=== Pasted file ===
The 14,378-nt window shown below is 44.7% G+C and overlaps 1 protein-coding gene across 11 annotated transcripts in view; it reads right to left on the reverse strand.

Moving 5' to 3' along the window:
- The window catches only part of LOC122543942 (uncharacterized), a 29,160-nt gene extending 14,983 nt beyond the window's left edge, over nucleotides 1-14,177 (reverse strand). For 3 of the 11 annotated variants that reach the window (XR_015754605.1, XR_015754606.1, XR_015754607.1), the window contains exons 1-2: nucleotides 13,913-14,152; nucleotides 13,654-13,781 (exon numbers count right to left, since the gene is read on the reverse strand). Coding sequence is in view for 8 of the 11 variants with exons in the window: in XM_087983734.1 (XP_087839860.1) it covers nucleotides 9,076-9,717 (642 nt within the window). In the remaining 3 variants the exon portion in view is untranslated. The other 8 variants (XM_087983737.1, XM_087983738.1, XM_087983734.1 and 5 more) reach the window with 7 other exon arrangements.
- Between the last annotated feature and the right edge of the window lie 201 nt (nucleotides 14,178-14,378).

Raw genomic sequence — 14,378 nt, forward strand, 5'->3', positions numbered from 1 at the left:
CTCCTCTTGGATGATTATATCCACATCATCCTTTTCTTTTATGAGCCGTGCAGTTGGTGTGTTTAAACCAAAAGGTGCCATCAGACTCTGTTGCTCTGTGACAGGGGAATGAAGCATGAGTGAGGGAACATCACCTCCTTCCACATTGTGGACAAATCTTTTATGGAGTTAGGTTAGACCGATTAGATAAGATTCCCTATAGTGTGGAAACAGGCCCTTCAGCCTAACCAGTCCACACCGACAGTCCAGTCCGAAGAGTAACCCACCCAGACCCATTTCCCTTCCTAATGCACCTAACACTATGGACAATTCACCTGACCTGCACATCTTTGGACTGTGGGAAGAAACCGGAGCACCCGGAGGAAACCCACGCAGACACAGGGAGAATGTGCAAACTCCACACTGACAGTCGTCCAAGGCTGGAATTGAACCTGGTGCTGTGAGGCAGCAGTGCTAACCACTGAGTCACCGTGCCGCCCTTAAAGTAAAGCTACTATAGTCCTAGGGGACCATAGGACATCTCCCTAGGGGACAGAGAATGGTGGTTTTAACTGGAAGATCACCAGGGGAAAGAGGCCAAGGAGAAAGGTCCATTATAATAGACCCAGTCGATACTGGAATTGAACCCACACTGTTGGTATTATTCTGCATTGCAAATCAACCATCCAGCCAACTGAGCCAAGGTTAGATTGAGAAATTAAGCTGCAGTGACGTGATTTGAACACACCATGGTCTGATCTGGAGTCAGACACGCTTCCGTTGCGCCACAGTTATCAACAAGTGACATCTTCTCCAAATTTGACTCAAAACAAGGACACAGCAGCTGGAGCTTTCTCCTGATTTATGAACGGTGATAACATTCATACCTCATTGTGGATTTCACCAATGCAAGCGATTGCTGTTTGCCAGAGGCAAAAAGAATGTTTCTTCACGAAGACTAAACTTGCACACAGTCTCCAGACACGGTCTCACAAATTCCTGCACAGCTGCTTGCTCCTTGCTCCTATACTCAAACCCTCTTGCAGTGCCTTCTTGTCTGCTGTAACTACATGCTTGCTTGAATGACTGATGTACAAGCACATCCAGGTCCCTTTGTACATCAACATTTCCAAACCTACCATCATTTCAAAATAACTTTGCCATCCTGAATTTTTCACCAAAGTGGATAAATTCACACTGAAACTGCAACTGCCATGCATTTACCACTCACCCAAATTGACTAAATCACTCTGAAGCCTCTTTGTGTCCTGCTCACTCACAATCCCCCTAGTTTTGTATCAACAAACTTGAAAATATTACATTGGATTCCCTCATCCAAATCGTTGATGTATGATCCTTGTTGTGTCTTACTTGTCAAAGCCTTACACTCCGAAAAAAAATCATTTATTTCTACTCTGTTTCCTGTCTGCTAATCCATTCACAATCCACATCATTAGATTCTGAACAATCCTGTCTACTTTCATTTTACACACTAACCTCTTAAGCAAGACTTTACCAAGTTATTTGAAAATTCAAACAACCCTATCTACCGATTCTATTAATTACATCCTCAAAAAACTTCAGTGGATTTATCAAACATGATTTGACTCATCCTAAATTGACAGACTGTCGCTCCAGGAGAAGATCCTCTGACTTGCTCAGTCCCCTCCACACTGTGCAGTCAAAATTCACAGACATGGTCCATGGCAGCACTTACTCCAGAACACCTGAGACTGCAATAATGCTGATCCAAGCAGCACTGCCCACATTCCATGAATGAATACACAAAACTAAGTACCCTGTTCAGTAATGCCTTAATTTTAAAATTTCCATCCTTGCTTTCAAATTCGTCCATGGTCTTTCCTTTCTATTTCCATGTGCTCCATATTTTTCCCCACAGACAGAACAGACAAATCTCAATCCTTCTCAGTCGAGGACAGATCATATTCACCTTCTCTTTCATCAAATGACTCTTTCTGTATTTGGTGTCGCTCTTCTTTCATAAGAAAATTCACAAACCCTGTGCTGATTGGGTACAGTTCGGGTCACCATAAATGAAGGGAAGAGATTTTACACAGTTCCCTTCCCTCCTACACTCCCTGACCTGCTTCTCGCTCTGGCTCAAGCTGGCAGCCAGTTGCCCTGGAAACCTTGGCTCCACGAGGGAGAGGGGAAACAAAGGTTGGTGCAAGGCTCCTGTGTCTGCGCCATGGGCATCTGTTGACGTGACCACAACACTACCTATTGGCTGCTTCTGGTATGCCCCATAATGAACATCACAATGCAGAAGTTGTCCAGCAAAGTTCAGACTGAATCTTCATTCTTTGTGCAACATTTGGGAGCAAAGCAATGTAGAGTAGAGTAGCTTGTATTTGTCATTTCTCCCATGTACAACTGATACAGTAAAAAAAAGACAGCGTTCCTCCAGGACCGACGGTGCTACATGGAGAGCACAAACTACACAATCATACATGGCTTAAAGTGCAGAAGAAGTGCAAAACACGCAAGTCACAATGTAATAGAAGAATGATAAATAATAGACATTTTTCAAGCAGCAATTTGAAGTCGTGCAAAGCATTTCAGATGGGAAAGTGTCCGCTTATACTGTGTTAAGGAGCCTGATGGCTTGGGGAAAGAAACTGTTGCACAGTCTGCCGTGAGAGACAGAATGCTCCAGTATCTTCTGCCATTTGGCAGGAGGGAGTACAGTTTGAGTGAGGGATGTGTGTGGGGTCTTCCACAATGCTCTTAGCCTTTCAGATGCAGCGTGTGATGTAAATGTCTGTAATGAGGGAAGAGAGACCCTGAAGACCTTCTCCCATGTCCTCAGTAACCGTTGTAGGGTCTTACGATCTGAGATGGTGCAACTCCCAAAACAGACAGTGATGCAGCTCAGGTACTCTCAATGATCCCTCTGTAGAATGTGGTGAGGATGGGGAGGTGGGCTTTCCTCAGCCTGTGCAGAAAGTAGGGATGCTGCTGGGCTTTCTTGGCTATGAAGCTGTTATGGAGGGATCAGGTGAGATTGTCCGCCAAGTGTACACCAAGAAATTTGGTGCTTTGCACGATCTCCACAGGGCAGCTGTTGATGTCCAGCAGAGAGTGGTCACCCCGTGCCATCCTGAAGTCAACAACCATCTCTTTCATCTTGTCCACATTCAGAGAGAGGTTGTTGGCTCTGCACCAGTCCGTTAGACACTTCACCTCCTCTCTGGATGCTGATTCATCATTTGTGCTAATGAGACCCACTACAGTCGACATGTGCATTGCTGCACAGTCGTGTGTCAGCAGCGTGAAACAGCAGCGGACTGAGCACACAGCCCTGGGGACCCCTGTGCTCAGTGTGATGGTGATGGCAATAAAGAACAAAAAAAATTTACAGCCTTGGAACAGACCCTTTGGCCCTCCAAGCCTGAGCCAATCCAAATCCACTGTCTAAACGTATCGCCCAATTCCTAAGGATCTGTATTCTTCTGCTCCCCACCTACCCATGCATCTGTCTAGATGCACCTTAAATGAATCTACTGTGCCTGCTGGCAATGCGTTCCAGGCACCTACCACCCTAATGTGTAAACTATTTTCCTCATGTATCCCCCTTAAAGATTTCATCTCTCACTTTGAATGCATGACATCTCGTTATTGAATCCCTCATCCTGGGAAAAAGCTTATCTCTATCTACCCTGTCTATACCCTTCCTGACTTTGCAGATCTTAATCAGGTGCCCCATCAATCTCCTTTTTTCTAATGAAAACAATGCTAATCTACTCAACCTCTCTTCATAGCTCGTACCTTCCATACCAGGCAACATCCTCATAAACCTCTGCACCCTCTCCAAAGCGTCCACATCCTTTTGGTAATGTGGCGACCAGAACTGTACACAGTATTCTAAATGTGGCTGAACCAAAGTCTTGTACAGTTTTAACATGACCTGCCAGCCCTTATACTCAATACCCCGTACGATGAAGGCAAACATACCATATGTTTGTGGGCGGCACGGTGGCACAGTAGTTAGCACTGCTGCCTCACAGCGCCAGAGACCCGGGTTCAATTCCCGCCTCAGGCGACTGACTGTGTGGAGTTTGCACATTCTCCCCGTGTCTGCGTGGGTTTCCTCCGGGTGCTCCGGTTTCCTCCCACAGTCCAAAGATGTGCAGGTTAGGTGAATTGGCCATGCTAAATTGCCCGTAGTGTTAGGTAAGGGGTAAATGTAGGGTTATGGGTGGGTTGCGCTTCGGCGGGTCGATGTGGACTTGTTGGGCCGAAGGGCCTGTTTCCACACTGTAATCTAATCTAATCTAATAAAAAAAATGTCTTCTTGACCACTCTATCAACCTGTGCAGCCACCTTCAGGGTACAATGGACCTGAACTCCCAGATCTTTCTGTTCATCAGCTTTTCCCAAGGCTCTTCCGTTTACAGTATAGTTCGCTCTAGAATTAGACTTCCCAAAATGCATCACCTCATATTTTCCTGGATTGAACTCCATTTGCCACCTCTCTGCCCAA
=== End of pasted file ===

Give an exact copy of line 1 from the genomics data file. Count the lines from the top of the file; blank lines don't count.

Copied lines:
The 14,378-nt window shown below is 44.7% G+C and overlaps 1 protein-coding gene across 11 annotated transcripts in view; it reads right to left on the reverse strand.